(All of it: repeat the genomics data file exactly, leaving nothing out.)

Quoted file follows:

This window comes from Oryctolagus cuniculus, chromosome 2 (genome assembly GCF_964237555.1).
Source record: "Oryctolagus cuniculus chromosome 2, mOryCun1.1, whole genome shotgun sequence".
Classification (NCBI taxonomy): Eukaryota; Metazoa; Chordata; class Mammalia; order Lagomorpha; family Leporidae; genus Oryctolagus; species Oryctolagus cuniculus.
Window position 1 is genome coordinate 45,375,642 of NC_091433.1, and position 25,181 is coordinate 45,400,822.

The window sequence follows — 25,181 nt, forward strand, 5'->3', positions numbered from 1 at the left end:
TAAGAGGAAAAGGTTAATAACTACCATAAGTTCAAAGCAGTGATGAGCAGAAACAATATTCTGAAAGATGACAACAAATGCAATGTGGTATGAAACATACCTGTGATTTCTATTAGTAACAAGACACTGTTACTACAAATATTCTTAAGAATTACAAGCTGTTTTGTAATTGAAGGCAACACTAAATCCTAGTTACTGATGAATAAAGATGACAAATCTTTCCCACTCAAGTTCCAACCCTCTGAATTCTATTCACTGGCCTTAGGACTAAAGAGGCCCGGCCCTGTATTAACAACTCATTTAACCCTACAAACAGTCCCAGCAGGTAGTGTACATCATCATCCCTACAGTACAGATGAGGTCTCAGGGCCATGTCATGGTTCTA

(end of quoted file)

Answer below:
This window comes from Oryctolagus cuniculus, chromosome 2 (genome assembly GCF_964237555.1).
Source record: "Oryctolagus cuniculus chromosome 2, mOryCun1.1, whole genome shotgun sequence".
Classification (NCBI taxonomy): Eukaryota; Metazoa; Chordata; class Mammalia; order Lagomorpha; family Leporidae; genus Oryctolagus; species Oryctolagus cuniculus.
Window position 1 is genome coordinate 45,375,642 of NC_091433.1, and position 25,181 is coordinate 45,400,822.

The window sequence follows — 25,181 nt, forward strand, 5'->3', positions numbered from 1 at the left end:
TAAGAGGAAAAGGTTAATAACTACCATAAGTTCAAAGCAGTGATGAGCAGAAACAATATTCTGAAAGATGACAACAAATGCAATGTGGTATGAAACATACCTGTGATTTCTATTAGTAACAAGACACTGTTACTACAAATATTCTTAAGAATTACAAGCTGTTTTGTAATTGAAGGCAACACTAAATCCTAGTTACTGATGAATAAAGATGACAAATCTTTCCCACTCAAGTTCCAACCCTCTGAATTCTATTCACTGGCCTTAGGACTAAAGAGGCCCGGCCCTGTATTAACAACTCATTTAACCCTACAAACAGTCCCAGCAGGTAGTGTACATCATCATCCCTACAGTACAGATGAGGTCTCAGGGCCATGTCATGGTTCTA